You're kidding, right? You can buy $20 of weed off a dude without him having to call someone, who has to call someone else, and maybe you'll get a call back, but maybe not. And when they do get it, it may or may not be as much as you expect, or as good as you expect. Oh, and that $20? Turn out that was negotiable. This is the kindbud (honest) so it's $25. Sure, some drug dealers are extremely profesional, very easy to work with, just trying their best to provide honest customer service and product quality. But most are flaky, greedy, and stoned.

Re:New /. outcry... (1)

DrinkingIllini (842502) | more than 9 years ago | (#11348118)

This reminds me of a comic I saw in the paper down here mocking those anti-drug ads. "It's okay. Just tell your dealer he can't pay his rent, 'cause you quit smoking weed."

the construction guy, the lighting guy... (5, Funny)

The Grassy Knoll (112931) | more than 9 years ago | (#11347996)

And don't forget the motorcycle cop and the red indian. They were my favourites.

.

Re:the construction guy, the lighting guy... (-1, Redundant)

garcia (6573) | more than 9 years ago | (#11348284)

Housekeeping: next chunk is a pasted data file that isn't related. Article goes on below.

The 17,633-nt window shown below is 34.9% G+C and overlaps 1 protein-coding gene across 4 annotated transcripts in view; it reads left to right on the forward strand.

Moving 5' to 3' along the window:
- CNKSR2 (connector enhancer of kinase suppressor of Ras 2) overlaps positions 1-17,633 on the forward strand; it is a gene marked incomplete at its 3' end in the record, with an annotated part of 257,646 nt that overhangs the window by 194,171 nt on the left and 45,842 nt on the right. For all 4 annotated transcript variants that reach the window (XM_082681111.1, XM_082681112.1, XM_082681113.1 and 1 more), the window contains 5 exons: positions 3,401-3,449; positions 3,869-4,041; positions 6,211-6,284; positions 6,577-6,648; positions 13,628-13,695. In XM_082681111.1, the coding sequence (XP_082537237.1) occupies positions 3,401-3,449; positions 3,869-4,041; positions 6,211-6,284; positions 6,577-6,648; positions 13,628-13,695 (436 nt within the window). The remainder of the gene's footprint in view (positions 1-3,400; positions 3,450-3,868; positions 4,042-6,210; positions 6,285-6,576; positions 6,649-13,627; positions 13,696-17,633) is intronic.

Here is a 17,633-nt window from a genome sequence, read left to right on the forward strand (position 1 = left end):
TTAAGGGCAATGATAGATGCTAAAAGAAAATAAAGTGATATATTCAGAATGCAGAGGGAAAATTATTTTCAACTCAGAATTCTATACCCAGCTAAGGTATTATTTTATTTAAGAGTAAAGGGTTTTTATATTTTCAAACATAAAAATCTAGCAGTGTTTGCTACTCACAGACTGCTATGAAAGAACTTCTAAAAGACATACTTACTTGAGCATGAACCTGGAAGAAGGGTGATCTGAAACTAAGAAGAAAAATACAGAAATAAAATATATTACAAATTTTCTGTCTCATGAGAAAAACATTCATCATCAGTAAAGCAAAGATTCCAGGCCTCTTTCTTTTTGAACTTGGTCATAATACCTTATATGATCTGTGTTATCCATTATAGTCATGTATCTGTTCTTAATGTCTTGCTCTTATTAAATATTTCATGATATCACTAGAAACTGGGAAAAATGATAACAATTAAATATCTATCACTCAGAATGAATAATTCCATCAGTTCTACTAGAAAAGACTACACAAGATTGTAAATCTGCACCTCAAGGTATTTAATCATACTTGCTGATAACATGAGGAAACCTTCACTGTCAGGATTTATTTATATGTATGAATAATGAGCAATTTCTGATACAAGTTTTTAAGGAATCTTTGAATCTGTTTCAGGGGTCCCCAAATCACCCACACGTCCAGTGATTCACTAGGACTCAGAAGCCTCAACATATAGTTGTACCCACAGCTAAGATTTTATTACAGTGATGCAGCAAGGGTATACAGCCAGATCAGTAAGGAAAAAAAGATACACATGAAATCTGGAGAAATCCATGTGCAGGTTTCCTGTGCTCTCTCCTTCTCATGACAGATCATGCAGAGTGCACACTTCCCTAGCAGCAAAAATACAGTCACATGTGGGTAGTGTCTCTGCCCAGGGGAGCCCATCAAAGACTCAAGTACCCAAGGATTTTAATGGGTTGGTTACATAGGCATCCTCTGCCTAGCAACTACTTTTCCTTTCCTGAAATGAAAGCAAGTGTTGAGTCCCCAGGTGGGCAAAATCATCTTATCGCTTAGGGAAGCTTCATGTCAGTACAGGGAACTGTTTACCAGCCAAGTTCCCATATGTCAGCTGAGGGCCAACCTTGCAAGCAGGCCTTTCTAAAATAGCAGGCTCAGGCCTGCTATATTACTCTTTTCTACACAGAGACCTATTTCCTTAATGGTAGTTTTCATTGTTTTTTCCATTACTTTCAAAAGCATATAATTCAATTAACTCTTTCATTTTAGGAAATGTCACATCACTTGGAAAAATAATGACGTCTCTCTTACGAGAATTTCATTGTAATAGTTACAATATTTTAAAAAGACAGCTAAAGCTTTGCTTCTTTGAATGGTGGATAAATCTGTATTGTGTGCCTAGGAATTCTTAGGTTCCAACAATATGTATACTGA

And don't forget the motorcycle cop and the red indian. They were my favourites.

I prefer the sailor myself... Oooh, this is about the MPAA commercials. I thought we were talking about the Village People.

Re:the construction guy, the lighting guy (Truth) (1)

IBitOBear (410965) | more than 9 years ago | (#11352756)

Yes, lets all remember that the construction guy and lighting guy, who have no equity stake in the music/video/movie etc [e.g. no front-end or back-end points] and who were paid before the production was even complete, are harmed immensly by the fact that you watched the movie/viedo or listend to the music TAHT YOU WEREN'T GOING TO BUY ANYWAY for free.

Their unionized jobs are threatened, threatend I tell you, by the possibility that the people that _do_ have the equity stake may consider that $100 million dollars is too little money for the effort, and will quit their industry to go on to a more rewarding job in the quick-serve food service industry.

The coke dealers, and those trendy pubs that have the Crystal opened and waiting for some extravagent personality to show up, are about the only secondary victims of a aught-point-nothing decrease in Britny's sales due to P2P software...

Yea, not funny, but it bears repeating.

No icon in ther header (2, Funny)

Airline_Sickness_Bag (111686) | more than 9 years ago | (#11348032)

This thread doesn't have an icon. You need to get an "evil" icon for topics like these. Until then, just use the Microsoft or SCO icon.

Re:No icon in ther header (3, Funny)

AndroidCat (229562) | more than 9 years ago | (#11348370)

They set the evil bit. Doesn't your software handle that? Mine plays creepy pipe organ music, which has always been an icon of evil.